IntriguingHistory

HISTORY is MORE than just names and dates

Archive for the tag “america”

Hancock County, West Virginia and the Start of the Civil War

Virginia, the home state of Confederate General Robert E. Lee, was notably divided during the Civil War. The growing factions were evident in the state’s most northern reaches. In May 1861, pro-Unionists in Hancock County, VA(now West Virginia), decided to organize a company of men to help fulfill President Abraham Lincoln’s call for 75,000 volunteers. The enlistments were for only three months, but those men quickly cemented their place in history by fighting in the first military land engagement of the Civil War, which catapulted Union General George B. McClellan to the national stage.

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David Farragut: One of the Youngest Midshipman in American Naval History

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David Farragut was one of the most well-known Naval Commanders of the Civil War, but his intriguing life-story began at a surprisingly early age.

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Ulysses S. Grant Presidential Library on Facebook and Twitter

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If you are on Facebook or Twitter, head over to the Ulysses S. Grant Presidential Library’s page and give it a Like and/or a Share! 

Here are the links:
https://www.facebook.com/USGrantLibrary
AND
https://twitter.com/USGrantLibrary

Spread the word!

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1,000 HITS!!!!!

We have hit 1,000 views! I can’t thank you guys enough for the support. As long as you support this blog, I will do everything in my power to keep posting obscure history articles.

THANK YOU!

Martha Ballard: American History Through a Woman’s Perspective

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During the late 1700s, Martha Ballard was a midwife living in Maine. In life, she was not famous or well known, but her personal diary made her an important part of history, because it revealed the obscured viewpoint of early American women. Ballard’s diary entries covered topics, including textile production, dissections, courtship and marriage, money, the Scarlet Fever epidemic, premarital pregnancy, and the horrific Purrinton Murders.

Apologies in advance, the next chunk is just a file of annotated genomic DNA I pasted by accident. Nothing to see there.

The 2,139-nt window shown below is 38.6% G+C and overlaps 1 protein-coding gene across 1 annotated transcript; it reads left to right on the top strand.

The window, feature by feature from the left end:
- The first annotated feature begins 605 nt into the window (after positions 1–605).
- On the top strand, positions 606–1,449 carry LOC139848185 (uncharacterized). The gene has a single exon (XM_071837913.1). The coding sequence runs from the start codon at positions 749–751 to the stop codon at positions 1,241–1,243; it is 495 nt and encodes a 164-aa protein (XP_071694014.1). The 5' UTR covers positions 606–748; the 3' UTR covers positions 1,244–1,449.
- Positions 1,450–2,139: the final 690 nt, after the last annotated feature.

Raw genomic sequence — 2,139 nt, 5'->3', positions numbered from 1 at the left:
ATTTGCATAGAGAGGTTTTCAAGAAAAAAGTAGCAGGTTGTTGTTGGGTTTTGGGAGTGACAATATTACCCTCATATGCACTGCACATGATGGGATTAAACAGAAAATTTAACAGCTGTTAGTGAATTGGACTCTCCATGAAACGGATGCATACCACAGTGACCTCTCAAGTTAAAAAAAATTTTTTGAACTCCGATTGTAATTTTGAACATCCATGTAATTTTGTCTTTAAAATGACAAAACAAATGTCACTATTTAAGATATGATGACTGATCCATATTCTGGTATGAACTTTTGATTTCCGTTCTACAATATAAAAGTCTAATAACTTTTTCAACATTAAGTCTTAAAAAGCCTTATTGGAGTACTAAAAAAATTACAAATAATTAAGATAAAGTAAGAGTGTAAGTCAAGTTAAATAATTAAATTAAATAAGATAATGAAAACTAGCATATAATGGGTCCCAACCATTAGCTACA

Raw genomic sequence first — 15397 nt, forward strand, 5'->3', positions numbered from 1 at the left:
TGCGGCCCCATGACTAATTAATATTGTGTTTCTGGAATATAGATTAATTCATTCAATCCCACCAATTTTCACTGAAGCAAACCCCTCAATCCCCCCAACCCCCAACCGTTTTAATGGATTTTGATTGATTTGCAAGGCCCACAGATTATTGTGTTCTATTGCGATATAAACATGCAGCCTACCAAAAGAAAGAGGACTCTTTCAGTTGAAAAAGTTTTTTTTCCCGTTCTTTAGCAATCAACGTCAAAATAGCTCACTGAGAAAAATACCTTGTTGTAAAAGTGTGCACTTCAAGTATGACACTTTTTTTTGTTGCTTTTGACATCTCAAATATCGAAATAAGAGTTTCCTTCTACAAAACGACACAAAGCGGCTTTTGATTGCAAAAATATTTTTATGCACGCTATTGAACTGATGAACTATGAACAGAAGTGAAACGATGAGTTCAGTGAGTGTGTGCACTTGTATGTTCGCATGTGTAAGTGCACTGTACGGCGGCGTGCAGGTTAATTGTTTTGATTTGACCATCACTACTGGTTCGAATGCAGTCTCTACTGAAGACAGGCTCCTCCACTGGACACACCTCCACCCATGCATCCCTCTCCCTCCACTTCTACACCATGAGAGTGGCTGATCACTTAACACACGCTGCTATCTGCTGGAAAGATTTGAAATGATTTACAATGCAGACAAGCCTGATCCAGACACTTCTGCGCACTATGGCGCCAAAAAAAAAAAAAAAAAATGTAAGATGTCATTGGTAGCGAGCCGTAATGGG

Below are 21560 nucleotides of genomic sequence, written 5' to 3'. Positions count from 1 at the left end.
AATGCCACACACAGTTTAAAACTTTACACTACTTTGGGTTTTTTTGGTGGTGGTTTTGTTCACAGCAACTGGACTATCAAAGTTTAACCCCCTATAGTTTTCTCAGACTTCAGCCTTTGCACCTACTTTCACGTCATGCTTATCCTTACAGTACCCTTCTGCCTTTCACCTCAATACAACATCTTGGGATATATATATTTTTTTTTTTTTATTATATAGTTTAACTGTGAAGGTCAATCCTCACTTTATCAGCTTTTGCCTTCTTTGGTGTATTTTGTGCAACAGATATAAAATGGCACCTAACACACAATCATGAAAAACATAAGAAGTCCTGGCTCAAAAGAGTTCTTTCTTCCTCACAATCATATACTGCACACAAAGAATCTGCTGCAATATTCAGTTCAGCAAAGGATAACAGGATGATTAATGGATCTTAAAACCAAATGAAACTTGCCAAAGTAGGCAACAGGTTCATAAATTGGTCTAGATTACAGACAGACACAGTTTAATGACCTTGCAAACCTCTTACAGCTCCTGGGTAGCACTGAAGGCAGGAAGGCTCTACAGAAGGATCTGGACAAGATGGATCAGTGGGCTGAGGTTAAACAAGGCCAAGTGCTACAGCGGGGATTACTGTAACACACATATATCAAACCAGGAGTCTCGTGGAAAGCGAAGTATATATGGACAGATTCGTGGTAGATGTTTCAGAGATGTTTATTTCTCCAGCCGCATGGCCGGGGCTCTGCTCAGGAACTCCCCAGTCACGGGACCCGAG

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Ricketts’ Circus: George Washington and Americas First Circus, 1793

John B. Ricketts

John B. Ricketts

Obviously, nearly every American knows who George Washington was, and the role he played in American history. However, did you know that the battle hardened General and astute President loved the circus?

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John Forsyth: The Slave Owning Secretary of State

Secretary of State John Forsyth

Secretary of State John Forsyth

During the early nineteenth century, John Forsyth was a well respected American politician. Throughout different parts of his life, he served as a Congressman, Senator, and Governor of Georgia. However, most notably, he was the Secretary of State who led the US Government’s case against the Amistad mutiny. Read more…

February 14, 1814: The USS Constitution vs. the HMS Pictou

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USS Constitution

This year marks the bicentennial of the Treaty of Ghent, which ended the War of 1812. One of the most famous naval vessels from the war was the USS Constitution, or better known by the nickname “Old Ironsides”. There are many written histories about Old Ironsides.  This post will detail the clash between the USS Constitution and the HMS Pictou. The reason I chose this topic is because it occurred exactly 200 years ago to the day, on February 14, 1814. Read more…

The Yellow Creek Massacre

A Mingo Warrior

A Mingo Warrior

By: Louie P. Gallo

On April 30, 1774, a posse of armed colonists murdered a group of unsuspecting Native-Americans in cold blood along the banks of the Ohio River in modern day Hancock County, West Virginia. The Yellow Creek Massacre, was so significant that Thomas Jefferson mentioned it in the only book he ever published, Notes on the State of Virginia. He called the killings “inhumane” and “indecent.”

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A Dithyrambic Poem by Platt Rogers Spencer

​A Dithyrambic Poem by Platt Rogers Spencer

Platt Rogers Spencer

Platt Rogers Spencer’s contribution to American history is not widely known, but it is right in front of your eyes. It can be seen when you drink a can of Coca Cola, or when you se e a Ford truck commercial. What is the connection you ask? In the late 1840s, Spencer created the American handwriting style known as “Spencerian Penmanship”, which utilizes dramatic embellishments and cursive elements. Spencer’s handwriting style was so influential that became the standard writing style for legal and business correspondence before the invention of the typewriter. This brings us back to the Coca Cola’s and Ford’s connection to Spencer- each of the companies logos are in Spencerian script.

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